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Confessions of an Old Fogey
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What's wrong with this code, part 10

What's wrong with this code, part 10

  • Comments 64
Ok, time for another "what's wrong with this code".  This one's trivial from a code standpoint, but it's tricky...

// ----------------------------------------------------------------------
// Function:
// CThing1::OnSomethingHappening()
//
// Description:
// Called when something happens
//
// Return:
// S_OK if successful
//
// ----------------------------------------------------------------------
HRESULT CThing1::OnSomethingHappening()
{
    HRESULT hr;
        :

        :
    <Do Some Stuff>
        :
   
    // Perform some operation...
    hr = PerformAnOperation();
    if (FAILED(hr))
        hr = ERROR_NOT_SUPPORTED;
    IF_FAILED_JUMP(hr, Error);

Exit:
    return hr;

Error:
    goto Exit;
}

Not much code, no?  So what's wrong with it?

As usual, answers and kudos tomorrow.

  • I'll take a stab - why are you changing the return code at all? you are hiding the true error that occurred in PerformAnOperation
  • OK, maybe I am missing something here, but.. this is totally wrong:

    1) You called some function and got back an HRESULT hr. Good.
    2) You tested if the function failed by calling if (FAILED(hr)). Good.
    3) Based on that, you set hr to ERROR_NOT_SUPPORTED. Bad! First of all, you've just lost the actual error information, and replaced it with a generic. Second, unless I am mistaken, ERROR_NOT_SUPPORTED is a *success* error code, since it is positive number. So you just returned a success in response to a failure.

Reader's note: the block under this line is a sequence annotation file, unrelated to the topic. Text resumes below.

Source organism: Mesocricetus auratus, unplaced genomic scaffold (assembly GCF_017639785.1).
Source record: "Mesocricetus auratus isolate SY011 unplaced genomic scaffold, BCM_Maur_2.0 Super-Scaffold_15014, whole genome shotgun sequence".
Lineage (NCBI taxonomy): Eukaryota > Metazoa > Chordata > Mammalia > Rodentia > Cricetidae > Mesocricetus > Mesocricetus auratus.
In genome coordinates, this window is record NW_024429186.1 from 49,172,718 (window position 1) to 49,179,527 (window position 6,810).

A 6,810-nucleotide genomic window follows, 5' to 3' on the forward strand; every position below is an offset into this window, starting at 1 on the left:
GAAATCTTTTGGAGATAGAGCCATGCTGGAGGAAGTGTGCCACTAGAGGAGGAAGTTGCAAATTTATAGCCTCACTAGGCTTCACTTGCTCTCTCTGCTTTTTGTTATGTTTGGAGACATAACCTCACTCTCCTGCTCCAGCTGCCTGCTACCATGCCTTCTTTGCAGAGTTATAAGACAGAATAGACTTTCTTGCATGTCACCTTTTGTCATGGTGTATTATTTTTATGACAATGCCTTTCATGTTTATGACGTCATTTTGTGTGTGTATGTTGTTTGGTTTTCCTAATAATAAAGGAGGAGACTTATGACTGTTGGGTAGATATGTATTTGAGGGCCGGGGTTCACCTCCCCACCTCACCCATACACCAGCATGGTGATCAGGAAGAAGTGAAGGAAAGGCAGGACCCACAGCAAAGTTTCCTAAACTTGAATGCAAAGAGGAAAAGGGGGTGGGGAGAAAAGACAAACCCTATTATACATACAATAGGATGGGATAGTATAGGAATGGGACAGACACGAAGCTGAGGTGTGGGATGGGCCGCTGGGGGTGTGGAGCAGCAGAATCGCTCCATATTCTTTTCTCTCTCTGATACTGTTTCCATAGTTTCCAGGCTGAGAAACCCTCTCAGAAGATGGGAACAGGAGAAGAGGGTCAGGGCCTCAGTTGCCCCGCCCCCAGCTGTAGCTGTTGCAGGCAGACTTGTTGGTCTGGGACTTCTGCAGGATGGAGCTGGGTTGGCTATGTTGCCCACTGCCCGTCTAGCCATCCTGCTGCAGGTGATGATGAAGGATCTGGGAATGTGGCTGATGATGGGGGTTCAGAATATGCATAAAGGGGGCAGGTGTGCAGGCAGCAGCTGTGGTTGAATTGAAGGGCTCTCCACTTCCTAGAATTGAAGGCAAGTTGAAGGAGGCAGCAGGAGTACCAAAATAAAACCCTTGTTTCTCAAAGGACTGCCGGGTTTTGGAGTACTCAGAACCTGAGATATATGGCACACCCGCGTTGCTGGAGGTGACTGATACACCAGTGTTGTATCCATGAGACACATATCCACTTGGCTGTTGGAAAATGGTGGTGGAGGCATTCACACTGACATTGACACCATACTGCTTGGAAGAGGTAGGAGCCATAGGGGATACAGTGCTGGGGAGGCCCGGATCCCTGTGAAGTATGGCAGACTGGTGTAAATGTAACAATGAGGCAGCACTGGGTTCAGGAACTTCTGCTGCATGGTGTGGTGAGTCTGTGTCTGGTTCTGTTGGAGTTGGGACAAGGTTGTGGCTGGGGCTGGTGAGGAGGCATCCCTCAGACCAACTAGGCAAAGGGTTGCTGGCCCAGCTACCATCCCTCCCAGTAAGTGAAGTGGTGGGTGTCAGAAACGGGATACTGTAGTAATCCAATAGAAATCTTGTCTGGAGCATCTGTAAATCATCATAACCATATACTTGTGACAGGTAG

Am I totally off my rocket here, or what?
  • To clarify, ERROR_NOT_SUPPORTED is being _interpreted_ as a success error code, because its value is positive. It wasn't intended to be used as an HRESULT, and shouldn't be tested with SUCCEEDED/FAILED macros.
  • Doh, that was one of the first things I noticed, bad documentation. I just didn't say anything. My brother use to get onto me all the time about only documenting success returns.
  • Is the problem that there is NO WAY this function can really return an error condition?

    If everything goes well, the function returns S_OK or some positive HRESULT. Anything that goes wrong is going to result in a positive HRESULT.

    As a relatively unseasoned COM programmer, I'm likely to write this:

    if (FAILED(OnSomethingHappening())
    HandleImportantError();

    Now my error handler will never get called.

    The only real way to check for an error is to test against the value (whatever it is) of ERROR_NOT_SUPPORTED, but that might collide with some other important result.
  • So, if returning ERROR_NOT_SUPPORTED is correct, then the return type of HRESULT is probably wrong.
  • I feel like a newbie here- but wouldn't it make more rewrite so that the function returns a bool (true if function succeeds)?
  • But then - you lose the actual error information which is unacceptable :(
  • Well the thing about this code that would really piss me off had I written the PerformAnOperation method and someone else had called it, is that I might have provided some nice error information in hr and via ISupportErrorInfo. Instead the caller has just thrown it away by assigning the error code to ERROR_NOT_SUPPORTED, which is not even a proper HRESULT error value.
  • mmm...the second if always return FALSE.


    # first if
    if (FAILED(hr)) hr = ERROR_NOT_SUPPORTED;

    #after macro expansion
    if (FAILED((hr)) goto (Error)

  • Additionally, if PerformAnOperation() throws, nothing is returned from OnSomethingHappening().
  • Stewart: If PerformAnOperation throws, then clearly the caller's supposed to handle it, not OnSomethingHappened().

    Tom M: You're assuming that error codes are universally valid. They're not always - sometimes it's appropriate to map from one to another, depending on situation.

    Sriram: Again, sometimes it's ok to lose error information.

  • ...and the "Error" label is unrecheable, because the second if always returns FALSE.
  • Kyle: ERROR_NOT_SUPPORTED is a perfectly legal HRESULT - it's just not an error code (it's a success code).
  • The function is documented to return S_OK on success, so strictly speaking, the caller should check if the return value is S_OK to determine failure or success.

    But PerformAnOperation can return a success code that's not S_OK, so FAILED(hr) is false, and that hr returned to the caller, and the caller will think the function has failed.


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